Published in KPBS On Air Magazine June 1998
The woman stepped gingerly from the wagon she had built herself sixteen years ago, and handed over the reins to the young man who eagerly climbed aboard.
The young man is Sean Murray, the ‘wagon’ is North Coast Repertory Theatre, and the woman is Olive Blakistone, the theater’s founder/artistic director, who directed 50 of the 111 plays she produced, including 37 San Diego premieres, four West coast premieres and two world premieres. In April, Blakistone retired, and from an impressive group of competitors, Murray was chosen unanimously as her successor.
“I admire his creativity, originality and intelligence,” said Blakistone. “I don’t think he’ll turn the company to extreme theater…. that needs to be done, but maybe not in Solana Beach.”
What “has” been done successfully in Solana Beach is Blakistone’s masterful mix of easy comedies and ambitious dramas (see sidebar).
“Our mission will continue to be challenging, exciting works that speak to a contemporary audience,” says Murray, 37, a straightforward guy with a twinkle in his eye. “That’s why we’re doing theater, after all. To shake ‘em up.”
Murray, raised in San Diego (graduated from Poway High School), has done plenty of theater work to shake people up. No one could forget his “sweet transvestite,” Frank N. Furter, in the San Diego Rep production of “The Rocky Horror Show” (“It took me years to live that show down”).
Following training at SDSU and the North Carolina School for the Arts, he inhabited a wide range of musical and dramatic roles. But when, in 1990, he applied for his Actors Equity card, he was told someone else already had his name, Tom Murray.
“I’m fifth generation Thomas,” Murray says ruefully. “But my mother said if she could’ve chosen a name, it would’ve been Sean. So that’s who I became.”
Murray put in some nightmarish years in New York. “It was beyond rejection; it was so demeaning it was almost humorous. Like the time my agent sent me out to audition for “Angels in America” — for Louis, a little, neurotic Jewish New Yorker. And here I am, a six-foot tall Irish guy from California!”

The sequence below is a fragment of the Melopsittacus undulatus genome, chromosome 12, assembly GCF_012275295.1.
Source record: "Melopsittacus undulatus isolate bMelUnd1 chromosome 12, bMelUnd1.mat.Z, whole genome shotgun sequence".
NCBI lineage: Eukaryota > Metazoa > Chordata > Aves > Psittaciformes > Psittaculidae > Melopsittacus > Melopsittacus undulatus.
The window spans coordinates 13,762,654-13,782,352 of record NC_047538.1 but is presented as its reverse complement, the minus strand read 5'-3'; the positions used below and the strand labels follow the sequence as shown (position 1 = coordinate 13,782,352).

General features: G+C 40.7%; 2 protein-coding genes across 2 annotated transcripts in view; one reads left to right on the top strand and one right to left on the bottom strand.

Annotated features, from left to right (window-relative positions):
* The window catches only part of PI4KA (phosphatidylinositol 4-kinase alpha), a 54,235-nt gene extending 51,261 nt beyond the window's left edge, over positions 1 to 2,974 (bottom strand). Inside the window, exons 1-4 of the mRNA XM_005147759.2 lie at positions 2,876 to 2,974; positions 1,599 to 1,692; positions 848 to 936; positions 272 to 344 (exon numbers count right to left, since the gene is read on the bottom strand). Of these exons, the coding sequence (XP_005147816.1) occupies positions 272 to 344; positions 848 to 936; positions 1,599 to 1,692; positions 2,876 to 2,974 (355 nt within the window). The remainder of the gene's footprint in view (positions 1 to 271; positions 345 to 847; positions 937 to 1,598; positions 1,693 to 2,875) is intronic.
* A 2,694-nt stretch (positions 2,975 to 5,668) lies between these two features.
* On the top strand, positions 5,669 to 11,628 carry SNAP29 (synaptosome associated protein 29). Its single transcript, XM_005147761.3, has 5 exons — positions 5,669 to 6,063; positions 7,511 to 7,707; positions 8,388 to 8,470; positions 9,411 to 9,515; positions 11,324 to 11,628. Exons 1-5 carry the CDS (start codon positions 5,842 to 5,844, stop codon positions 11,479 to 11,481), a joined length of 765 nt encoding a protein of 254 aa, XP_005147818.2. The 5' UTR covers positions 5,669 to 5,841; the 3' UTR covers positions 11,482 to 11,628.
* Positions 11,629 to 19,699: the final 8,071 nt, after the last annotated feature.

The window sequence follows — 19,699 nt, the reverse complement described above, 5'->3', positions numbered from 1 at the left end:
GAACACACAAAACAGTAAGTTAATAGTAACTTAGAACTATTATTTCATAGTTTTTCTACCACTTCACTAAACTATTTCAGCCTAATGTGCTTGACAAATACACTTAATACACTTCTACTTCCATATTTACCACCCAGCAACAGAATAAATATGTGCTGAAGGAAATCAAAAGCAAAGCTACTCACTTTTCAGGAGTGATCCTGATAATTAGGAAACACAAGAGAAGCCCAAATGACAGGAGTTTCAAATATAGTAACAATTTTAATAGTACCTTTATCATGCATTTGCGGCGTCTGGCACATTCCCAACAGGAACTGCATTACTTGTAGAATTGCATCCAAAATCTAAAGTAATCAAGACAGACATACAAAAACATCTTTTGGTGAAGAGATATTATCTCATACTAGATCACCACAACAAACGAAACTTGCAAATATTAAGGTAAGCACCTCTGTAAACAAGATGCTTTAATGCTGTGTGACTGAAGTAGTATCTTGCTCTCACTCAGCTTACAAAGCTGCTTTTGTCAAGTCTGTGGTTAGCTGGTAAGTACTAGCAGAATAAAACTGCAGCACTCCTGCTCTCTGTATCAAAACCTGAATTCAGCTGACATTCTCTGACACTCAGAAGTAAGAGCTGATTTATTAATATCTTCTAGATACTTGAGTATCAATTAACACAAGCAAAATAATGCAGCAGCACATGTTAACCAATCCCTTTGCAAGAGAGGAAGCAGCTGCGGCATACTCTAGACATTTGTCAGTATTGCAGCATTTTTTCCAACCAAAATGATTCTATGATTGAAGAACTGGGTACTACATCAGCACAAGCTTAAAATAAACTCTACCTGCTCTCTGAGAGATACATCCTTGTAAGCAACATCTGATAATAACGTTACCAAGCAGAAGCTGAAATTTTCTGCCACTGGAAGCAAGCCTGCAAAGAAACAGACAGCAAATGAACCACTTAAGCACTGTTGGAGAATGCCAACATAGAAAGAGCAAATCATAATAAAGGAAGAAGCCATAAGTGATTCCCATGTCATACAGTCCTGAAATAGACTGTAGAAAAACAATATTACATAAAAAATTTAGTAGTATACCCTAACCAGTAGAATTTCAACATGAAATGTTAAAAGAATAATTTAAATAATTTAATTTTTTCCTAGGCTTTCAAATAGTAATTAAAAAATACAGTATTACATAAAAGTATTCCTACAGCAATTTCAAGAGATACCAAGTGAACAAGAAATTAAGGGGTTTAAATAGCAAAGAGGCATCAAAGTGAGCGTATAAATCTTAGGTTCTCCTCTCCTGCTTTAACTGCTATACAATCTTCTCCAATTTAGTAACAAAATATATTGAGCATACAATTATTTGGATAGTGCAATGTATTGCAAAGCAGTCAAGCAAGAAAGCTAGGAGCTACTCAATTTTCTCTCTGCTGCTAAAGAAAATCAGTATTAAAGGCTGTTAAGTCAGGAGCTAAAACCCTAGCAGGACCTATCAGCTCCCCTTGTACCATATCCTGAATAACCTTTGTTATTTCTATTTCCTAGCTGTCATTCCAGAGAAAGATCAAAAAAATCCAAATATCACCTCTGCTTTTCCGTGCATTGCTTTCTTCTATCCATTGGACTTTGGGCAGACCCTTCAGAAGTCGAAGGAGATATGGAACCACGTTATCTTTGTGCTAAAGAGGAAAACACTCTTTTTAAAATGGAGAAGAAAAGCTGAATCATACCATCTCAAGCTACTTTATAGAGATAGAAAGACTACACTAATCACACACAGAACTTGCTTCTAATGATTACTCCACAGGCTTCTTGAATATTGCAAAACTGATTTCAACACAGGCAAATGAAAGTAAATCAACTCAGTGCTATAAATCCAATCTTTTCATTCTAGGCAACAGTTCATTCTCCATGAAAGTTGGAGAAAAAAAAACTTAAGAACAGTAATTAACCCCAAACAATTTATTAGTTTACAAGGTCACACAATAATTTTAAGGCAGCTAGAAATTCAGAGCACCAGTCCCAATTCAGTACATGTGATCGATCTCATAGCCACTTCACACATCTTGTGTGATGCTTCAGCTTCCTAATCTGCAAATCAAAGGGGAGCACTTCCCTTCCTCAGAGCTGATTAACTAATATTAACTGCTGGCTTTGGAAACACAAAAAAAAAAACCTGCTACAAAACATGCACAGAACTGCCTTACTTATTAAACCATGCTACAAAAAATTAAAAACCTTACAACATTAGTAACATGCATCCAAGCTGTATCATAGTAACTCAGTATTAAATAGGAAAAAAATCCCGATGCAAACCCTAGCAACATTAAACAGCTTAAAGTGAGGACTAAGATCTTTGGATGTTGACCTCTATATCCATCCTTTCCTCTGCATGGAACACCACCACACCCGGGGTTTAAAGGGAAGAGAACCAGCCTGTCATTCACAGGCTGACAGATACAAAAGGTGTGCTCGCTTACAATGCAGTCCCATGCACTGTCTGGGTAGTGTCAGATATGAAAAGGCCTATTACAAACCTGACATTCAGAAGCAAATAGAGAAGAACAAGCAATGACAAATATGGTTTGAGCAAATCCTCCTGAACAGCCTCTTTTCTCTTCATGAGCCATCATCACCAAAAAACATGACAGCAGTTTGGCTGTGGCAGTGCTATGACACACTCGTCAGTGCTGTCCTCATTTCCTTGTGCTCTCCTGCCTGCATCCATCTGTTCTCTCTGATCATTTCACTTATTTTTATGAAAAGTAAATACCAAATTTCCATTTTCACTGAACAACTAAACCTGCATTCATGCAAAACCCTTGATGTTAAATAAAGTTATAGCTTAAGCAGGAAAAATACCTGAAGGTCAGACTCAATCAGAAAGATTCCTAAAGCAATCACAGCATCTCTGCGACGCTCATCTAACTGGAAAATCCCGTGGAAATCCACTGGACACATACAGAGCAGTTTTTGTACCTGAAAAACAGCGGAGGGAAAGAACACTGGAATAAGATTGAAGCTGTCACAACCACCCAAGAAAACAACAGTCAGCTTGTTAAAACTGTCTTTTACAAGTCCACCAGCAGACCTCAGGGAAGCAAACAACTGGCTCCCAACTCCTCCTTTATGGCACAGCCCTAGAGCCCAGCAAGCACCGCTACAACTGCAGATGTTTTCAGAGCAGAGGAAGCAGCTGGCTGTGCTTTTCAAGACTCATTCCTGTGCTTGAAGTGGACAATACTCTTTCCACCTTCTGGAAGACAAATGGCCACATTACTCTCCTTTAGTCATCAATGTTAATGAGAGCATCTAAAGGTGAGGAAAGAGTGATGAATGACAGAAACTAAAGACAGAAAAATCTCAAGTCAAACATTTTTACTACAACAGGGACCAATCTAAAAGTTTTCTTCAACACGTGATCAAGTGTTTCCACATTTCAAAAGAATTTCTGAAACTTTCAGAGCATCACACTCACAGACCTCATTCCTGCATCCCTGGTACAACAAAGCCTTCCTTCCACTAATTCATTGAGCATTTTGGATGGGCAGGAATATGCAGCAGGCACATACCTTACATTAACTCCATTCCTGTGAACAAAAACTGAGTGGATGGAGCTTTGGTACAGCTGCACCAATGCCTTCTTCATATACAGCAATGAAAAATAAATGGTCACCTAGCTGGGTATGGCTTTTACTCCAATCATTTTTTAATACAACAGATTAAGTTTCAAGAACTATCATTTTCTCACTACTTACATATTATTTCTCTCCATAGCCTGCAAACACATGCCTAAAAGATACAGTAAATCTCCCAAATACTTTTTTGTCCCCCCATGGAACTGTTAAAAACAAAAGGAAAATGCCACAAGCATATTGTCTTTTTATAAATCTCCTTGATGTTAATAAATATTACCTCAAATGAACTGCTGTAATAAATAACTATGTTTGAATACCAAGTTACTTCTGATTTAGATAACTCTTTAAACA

So he moved back to San Diego, and after at stint as a waiter and a graphics designer, he made his directing debut with “The Tempest on the Beach”, one of San Diego’s most drop-dead gorgeous productions.
Directing brought together all of Murray’s interests and talents: acting, design, drawing, painting, lighting, dance and music (he plays violin, piano and trombone). Other acclaimed directing gigs included a spectacular “Love! Valour! Compassion!” at Diversionary. Murray continued acting, too — in the San Diego Rep’s “Cabaret” and “Imaginary Invalid”.
He was hellbent on getting the North Coast Rep job (“they said send a resume; I sent an 8-page ‘dream season’”). But now, faced with “a bit of a deficit,” he’s laid out “a financially successful season, perhaps not as challenging as we’d do normally.”
That means a lot of “name plays”: “Auntie Mame” (June 11-July 26) and “Come Blow Your Horn”, which Murray directs; Lanford Wilson’s “Talley’s Folly”; “The Elephant Man”; Beth Henley’s “Abundance”; and the San Diego premiere of Ron Campbell’s one-man tour-de force, “The Thousandth Night”.
Murray’s first-year objective is simple: “I’m trying to get people to come in and see new theater, new directors and new energy. To put down their Starbucks coffee and listen!”
Ode to Olive: A Play-full Tribute
from Pat Launer**
Here’s a toast to Olive, that erstwhile colleen
Whose theater’s turning Sweet 16 —
As for an adolescent who needs room to grow,
She poured in her money, and now lets it go.
Her hopes and dreams were proudly unfurled
When she brought this baby into the world.
She took some chances, she raised her chalice
to ‘Aunt Dan and Lemon’ and ‘Tiny Alice.’
And yes, to Neil Simon — but that’s box office smart
She still had ‘M. Butterfly’ in her stomach and a pounding ‘Normal
She said ‘I Hate Hamlet’ – as her ‘Memorandum’ showed;
There was ‘Someone To Watch’ while she was ‘Breaking the Code.’
She came in from the ‘Shadowlands’ for ‘the Lisbon Traviata’
And I bet she Never Sang for her Faddah.
But time after time, she explored ‘Terra Nova,’
With ‘Earls’ and ‘Angels — while a ‘Seagull’ flew ovah.
When she was ‘Speaking in Tongues,’ she had ‘Translations’ galore,
And ‘Intimate Exchanges’ with ‘The Boys Next Door.’
‘The Woolgatherer’ got the ‘Loot’ in the afternoon
While ‘the Lion in Winter’ played ‘Claire de Lune.’
‘The Vikings’ and ‘The Immigrant’ formed a ‘Road Company’ together,
While ‘Strange Snow’ made for some weird local weather….
Fifteen years, 50 productions:
Dramatic and tragic and comic seductions.
To direct is heaven, ‘To Forgive, Divine’;
It’s really not curtains; it’s ‘Greetings!’ one more time.
‘Nuts!’ to those who say she’s through;
She’s just beginning ‘Chapter Two.’
** This poem was written for, and presented at “A Tribute to Olive Blakistone,” a gala retirement party held at the Del Mar Fairgrounds on April 6, 1998.
©1998 Patté Productions Inc.